Common Types & Components of Automatic Lubrication Systems

Regardless of size, fleet managers will tell you that efficiency is their top priority when it comes to utilization. Service intervals and operational costs are necessary considerations; but, in a competitive market, stretching your dollars in order to lower overall operational expenses is imperative.

Thus begins a delicate balancing act: how do you acquire the best bang for your buck while ensuring that your fleet is well maintained so as to avoid unexpected, not to mention costly, breakdowns?

The answer? Automated lubrication.

Types of Automatic Lubrication Systems

Though they are available in multiple versions, the 4 most common types of automated lubrication systems (sometimes known as a centralized lubrication system) are:

  1. Single line parallel
  2. Twin (or dual) line parallel
  3. Single line progressive
  4. Multi-port direct lubricators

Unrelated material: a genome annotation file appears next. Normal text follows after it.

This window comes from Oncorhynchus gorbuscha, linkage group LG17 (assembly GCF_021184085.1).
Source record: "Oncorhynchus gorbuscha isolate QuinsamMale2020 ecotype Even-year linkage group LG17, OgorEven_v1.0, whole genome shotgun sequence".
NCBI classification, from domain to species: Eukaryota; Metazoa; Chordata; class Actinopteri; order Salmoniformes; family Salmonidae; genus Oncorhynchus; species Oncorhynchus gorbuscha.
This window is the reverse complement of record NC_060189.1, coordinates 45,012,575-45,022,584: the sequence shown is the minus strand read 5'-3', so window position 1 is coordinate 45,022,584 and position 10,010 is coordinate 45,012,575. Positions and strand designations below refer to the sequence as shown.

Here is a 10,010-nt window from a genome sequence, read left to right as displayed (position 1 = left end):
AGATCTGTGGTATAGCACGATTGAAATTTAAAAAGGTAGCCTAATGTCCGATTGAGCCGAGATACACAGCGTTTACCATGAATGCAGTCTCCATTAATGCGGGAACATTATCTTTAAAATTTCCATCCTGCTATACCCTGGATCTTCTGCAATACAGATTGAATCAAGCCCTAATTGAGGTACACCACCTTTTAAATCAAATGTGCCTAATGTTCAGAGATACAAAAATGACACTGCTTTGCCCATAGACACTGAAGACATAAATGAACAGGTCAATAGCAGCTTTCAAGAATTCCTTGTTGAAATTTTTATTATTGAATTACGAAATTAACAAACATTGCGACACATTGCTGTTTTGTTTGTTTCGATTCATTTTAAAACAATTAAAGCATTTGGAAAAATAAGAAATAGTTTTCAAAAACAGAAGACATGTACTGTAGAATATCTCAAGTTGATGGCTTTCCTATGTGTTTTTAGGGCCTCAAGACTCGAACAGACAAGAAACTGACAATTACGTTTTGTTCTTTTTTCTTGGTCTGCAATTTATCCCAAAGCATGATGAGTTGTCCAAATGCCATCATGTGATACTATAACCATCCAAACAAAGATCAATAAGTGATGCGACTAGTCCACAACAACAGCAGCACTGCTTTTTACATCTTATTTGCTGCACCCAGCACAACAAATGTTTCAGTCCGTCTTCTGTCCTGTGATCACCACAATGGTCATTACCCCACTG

Main Components of Automated Lubrication Systems

Although brand names and manufacturers vary, there are five main components shared by all automatic lubrication systems, including:

  1. Timer/Control Center: The component is responsible for activating the ALS at the specified intervals.
  2. Pump & Reservoir:This component stores the lubricant supply, as well as provides the ALS with lubricant as necessary.
  3. Supply Line: The line that connects the pump to the meter valves/injectors.
  4. Meter Valves/Injectors:Measures and dispenses the lubricant to specific application points.
  5. Feed lines:Lubricant is pumped through this line and connects with the meter valves or injectors with the point(s) of application.

While each component may seem relatively simple individually, working together, they are often responsible for save a fleet manager endless time and dollars that are now free to be spent on the cost of everyday operations.  For more information on how an automated lubrication system can change your business, contact us today.

Comments

registered user
03/05/2014 7:45am
What are the benefits of one type of lubrication system, such as the single or dual line parallel vs another such as the progressive?

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